Published on March 1st, 2013 | by Mark0
An online community that showcases various types of user-made artworks with the option to comment on the work. Over 250 million pieces of art have been submitted to its servers and the community numbers more than 25 million users.
Signing up for a deviantART account is easy and very straightforward to do. To register for an account you need to choose a password and apparently deviantART poses no restriction on the kind of password you can input.
The registration pages does not mention any character limits, but it includes a recommendation that passwords should have a mix of uppercase and lowercase letters, as well as numbers and symbols. You can also learn more tips on how to choose a strong password by clicking on the ‘More information’ link below the password entry box. deviantART also provide a gauge that marks the relative strength of your chosen password with a four-level indicator that goes from poor, fair, okay and strong.
Looking After Your Turf
Most exchanges that occur on deviantART are public by nature and SSL is not yet supported on this website. The Support and Settings pages are both reportedly encrypted, however this level of security is not extended to other parts of the website. At present there is no set up for two-factor authentication.
Securing Your Art
There are not many sophisticated security settings available on deviantART. To access and tweak your account settings, you need to hover over your username at the top of any deviantART page then select ‘Settings’ from the drop-down menu that appears.
On the Settings page you have the options to change your password and email address, check which users are blocked, view a list of all open sessions of deviantART linked to your username and review the third party applications that are connected to your account.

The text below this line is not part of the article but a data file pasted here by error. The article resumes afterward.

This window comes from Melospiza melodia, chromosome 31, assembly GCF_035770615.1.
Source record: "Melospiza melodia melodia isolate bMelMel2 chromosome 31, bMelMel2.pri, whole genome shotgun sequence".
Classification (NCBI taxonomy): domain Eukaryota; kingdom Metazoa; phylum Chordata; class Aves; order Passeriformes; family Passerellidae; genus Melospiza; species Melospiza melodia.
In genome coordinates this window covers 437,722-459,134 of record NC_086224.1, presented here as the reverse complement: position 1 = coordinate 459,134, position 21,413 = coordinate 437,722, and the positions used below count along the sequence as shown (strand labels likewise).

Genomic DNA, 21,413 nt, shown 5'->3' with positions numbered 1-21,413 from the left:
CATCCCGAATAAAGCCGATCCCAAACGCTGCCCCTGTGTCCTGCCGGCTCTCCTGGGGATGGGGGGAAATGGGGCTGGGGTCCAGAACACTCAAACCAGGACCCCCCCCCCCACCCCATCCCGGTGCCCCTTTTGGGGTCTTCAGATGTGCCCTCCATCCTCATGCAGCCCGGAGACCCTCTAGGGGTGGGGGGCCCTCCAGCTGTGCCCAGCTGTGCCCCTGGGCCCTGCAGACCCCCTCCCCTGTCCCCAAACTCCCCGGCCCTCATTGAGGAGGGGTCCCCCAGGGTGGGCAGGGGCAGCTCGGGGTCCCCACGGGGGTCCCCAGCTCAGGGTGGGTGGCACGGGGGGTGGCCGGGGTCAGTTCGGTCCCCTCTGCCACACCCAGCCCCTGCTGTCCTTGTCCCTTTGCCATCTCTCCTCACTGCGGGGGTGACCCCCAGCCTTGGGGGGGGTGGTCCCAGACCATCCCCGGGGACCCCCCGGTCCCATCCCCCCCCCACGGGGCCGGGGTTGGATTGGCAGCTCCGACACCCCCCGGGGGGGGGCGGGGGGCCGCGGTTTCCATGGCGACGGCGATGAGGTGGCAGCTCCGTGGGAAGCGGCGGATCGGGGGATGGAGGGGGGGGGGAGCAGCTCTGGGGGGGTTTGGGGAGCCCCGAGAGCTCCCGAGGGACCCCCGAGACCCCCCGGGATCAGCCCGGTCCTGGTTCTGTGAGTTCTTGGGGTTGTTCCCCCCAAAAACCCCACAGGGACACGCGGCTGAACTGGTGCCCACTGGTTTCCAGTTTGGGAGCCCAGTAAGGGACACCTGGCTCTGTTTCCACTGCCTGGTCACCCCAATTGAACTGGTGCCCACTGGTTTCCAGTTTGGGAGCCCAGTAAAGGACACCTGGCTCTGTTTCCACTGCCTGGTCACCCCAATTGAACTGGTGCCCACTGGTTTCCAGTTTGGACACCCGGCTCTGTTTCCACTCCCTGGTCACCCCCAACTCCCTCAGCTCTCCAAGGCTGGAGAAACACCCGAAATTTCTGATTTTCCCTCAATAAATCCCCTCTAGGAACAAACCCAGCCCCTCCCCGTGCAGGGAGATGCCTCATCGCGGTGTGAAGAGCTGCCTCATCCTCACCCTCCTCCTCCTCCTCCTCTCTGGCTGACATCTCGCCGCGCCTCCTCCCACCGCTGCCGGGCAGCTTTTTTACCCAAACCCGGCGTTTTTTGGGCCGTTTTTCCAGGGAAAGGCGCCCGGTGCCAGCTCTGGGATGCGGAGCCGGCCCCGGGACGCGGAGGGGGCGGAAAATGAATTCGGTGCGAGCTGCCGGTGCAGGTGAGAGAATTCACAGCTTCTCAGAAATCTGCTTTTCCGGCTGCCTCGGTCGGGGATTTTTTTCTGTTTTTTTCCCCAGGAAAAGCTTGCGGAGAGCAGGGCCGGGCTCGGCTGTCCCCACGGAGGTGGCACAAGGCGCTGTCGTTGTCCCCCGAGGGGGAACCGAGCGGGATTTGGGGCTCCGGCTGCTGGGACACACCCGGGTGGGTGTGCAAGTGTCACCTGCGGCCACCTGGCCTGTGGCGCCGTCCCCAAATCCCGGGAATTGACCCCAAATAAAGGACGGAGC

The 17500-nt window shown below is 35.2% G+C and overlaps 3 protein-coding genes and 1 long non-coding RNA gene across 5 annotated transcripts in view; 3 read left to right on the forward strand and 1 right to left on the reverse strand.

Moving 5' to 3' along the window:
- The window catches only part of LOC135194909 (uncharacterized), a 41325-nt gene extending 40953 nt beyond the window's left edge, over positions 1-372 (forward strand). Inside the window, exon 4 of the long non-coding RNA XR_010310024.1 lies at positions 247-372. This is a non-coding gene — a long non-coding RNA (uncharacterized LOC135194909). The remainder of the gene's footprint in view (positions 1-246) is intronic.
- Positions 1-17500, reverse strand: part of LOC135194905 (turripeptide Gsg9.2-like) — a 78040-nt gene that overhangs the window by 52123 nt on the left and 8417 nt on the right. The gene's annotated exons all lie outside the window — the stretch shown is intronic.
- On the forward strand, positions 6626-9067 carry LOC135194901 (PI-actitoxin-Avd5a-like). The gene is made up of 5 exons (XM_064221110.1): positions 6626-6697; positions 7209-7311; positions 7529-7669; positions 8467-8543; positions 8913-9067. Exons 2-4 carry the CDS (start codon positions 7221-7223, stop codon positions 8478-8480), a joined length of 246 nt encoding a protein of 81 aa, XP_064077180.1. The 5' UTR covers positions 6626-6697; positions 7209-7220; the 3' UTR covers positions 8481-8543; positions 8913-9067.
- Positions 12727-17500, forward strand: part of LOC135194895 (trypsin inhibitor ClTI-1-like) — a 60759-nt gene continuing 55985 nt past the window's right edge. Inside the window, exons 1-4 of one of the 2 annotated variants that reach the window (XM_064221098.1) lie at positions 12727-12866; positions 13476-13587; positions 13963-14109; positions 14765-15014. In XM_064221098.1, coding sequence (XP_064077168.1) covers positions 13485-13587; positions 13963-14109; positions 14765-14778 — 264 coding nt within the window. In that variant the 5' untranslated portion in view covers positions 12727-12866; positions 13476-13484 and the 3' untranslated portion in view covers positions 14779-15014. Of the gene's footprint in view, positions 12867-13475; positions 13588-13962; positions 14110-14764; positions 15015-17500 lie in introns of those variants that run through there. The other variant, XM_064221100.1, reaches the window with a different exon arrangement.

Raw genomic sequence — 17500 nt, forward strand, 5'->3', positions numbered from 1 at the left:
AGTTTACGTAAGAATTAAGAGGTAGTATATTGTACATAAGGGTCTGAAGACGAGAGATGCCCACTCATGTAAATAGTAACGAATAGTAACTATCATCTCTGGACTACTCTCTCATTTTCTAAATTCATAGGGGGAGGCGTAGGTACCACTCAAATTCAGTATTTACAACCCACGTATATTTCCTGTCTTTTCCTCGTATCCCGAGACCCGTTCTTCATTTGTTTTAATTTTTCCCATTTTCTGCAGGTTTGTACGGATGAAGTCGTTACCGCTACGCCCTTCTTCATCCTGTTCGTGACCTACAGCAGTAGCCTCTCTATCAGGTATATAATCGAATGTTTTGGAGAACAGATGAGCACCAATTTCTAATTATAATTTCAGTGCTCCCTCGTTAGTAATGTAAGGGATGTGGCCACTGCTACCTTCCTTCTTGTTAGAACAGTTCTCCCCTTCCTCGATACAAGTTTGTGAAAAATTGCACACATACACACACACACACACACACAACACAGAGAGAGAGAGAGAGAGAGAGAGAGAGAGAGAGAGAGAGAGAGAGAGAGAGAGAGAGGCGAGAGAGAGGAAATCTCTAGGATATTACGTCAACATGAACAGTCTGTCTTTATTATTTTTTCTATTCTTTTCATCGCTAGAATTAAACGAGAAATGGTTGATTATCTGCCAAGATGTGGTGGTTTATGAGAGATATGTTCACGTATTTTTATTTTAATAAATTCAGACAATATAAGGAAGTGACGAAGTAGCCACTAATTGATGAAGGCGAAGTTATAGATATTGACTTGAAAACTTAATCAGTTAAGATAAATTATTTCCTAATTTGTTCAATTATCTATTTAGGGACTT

Who’s Watching You?
deviantART collects a variety of personal data through the registration process and from the user’s activities on the website.
Although some information may be disclosed to companies engaged by deviantART to help it in its functions, these third parties are required to use the information for the purposes they’ve been entrusted with only.
deviantART is not very upfront about what happens when users close their accounts. Instead of deleting their account outright, users have the options to ‘deactivate’ the account. The link to deactivate your account can be accessed through the Settings page.
Once your account is deactivated: your profile page is wiped clean and all your deviations, journals, blog posts and news articles submissions are deleted. Deactivated accounts may be reactivated after 48 hours have passed; this applies up until 30 days after the original deactivation.
You can access the reactivation feature by going to your account settings page. Once an account passes the 30 day self-reactivation period it can no longer be reactivated.
There have been no reports of major security breaches and hacking of deviantART accounts. Although there were isolated reports of users claiming to have had their accounts hacked, there have been no serious security issues.
Adding Apps To Your deviantArt
deviantART does not hold itself responsible for the safety of the third party applications that integrate into its websites. It is up to the users to reviews these applications’ policies and decided whether to trust them with access or not. deviantART offers an easy way to control the applications you have given authorisation to access your data. On the Settings page, you can see a list of all third party applications that have been linked to your account and you can easily revoke authorisation from this page.
Tools To Manage Your Data
There are not many tools available to deviantART users to track down their information. However deviantART, through the Settings page, allows you to review a list of all open sessions that were accessed through your username with the time and location of the login. You can easily log out of any sessions that you forgot to close or you that don’t recognise as originating from a computer that you use.